Each year, domesticated chickens in the US produce more 900,000 tonnes of feathers, which are considered a waste product. Yiqi Yang and Bingnan Mu at the University of Nebraska-Lincoln are looking to transform those chicken feathers into fibres that find a place in natural fabrics.
Yang, together with a team of colleagues, are devising and testing methods to improve the properties of feather-derived fibres. Those methods include cross-linking: chemically bonding long protein chains — including keratin, a water-resistant protein of feathers — to boost the performance of the resulting fibres and fabrics. Their work is currently funded by USDA (NIFA NEB-37-040) and by the Nebraska Environmental Trust (NET Grant 18-116).
In a recent study conducted by Yang and his team, a cross-linking class known as saccharide aldehydes was experimented with. “By modifying the molecular structure and concentration of the aldehydes, the team developed keratin fibres substantially stronger than those produced via another popular cross-linker, citric acid,” notes the university, adding that these fibres possessed 90% of wool’s strength after long-term immersion in water and 120% of wool’s strength under dry conditions.
Furthermore, these fibres retained their colour and boasted a capacity to absorb dyes that far exceeded that of other cross-linked, keratin-based fibres. The production process also yielded none of the toxic formaldehyde that has previously hounded cross-linking processes involving aldehydes.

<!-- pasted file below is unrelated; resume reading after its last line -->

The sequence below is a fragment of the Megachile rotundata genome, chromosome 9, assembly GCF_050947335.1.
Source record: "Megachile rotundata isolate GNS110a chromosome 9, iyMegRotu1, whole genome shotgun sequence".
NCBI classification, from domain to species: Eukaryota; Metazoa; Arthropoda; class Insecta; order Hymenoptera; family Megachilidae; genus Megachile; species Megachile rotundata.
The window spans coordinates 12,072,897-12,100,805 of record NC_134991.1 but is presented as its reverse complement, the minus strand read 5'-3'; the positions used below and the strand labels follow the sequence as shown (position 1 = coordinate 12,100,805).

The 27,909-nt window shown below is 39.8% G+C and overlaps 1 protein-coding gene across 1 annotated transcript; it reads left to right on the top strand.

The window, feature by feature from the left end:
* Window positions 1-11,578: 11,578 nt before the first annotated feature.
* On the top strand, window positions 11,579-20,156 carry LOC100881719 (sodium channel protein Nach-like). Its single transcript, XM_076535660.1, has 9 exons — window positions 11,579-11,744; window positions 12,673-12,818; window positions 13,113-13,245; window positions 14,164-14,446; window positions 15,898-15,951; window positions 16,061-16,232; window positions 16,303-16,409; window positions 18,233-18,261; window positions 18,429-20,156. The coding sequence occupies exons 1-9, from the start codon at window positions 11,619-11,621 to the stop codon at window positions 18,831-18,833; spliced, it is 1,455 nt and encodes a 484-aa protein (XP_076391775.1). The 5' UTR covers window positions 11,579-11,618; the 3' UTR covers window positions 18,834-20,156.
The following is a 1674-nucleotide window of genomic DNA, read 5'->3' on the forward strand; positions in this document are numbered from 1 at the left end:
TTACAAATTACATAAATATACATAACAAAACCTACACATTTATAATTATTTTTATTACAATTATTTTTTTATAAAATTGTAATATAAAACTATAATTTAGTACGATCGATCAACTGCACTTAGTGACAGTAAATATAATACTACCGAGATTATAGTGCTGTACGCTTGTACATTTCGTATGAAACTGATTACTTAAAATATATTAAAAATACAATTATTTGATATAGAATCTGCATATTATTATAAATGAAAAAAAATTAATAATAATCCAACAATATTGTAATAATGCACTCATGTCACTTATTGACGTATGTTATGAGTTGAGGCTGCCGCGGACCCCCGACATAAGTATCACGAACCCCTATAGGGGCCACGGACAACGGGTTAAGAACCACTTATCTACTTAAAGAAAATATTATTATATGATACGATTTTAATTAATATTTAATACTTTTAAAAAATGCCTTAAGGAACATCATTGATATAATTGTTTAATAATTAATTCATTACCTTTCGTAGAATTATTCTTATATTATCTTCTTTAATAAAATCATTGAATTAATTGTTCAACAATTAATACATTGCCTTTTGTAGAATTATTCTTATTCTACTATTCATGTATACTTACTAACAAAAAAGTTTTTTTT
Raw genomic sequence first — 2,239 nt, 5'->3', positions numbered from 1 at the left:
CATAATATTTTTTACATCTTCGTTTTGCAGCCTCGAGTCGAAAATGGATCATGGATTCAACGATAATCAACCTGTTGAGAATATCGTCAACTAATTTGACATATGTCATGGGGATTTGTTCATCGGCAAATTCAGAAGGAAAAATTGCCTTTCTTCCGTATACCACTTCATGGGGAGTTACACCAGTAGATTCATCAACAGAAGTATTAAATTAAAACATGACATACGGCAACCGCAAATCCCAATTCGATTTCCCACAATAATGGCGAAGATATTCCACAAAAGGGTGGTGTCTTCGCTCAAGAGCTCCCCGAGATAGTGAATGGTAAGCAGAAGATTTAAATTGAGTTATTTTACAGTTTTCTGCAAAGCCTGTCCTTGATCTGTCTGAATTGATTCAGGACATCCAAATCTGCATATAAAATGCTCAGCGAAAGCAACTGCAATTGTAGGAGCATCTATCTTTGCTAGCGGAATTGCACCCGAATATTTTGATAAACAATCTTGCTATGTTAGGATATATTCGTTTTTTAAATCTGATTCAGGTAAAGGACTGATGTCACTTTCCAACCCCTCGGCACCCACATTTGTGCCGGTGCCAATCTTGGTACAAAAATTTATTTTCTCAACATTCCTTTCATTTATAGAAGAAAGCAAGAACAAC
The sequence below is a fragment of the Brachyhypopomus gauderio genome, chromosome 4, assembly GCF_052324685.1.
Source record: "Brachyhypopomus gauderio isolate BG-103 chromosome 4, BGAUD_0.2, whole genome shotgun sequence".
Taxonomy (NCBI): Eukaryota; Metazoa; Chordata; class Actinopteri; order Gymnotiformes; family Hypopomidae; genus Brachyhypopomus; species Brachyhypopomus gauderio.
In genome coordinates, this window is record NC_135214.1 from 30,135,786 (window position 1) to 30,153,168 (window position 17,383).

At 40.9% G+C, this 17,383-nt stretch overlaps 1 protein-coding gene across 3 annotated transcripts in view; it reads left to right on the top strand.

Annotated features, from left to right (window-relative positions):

The team continues to study and develop these methods, and unwanted side effects of cross-linking need to be resolved before feathers emerge as a greener alternative to petroleum-based materials, such as polyester and nylon that currently dominate the market.
With further improvements, the team estimates that chicken feather-derived fibres could reduce the US market share of petroleum-based fibres by 10%. Meanwhile, this overlooked waste product of poultry production will be put to good use. And, according to Yang, given the low cost of feathers, keratin-based fibres would likely cost less than wool.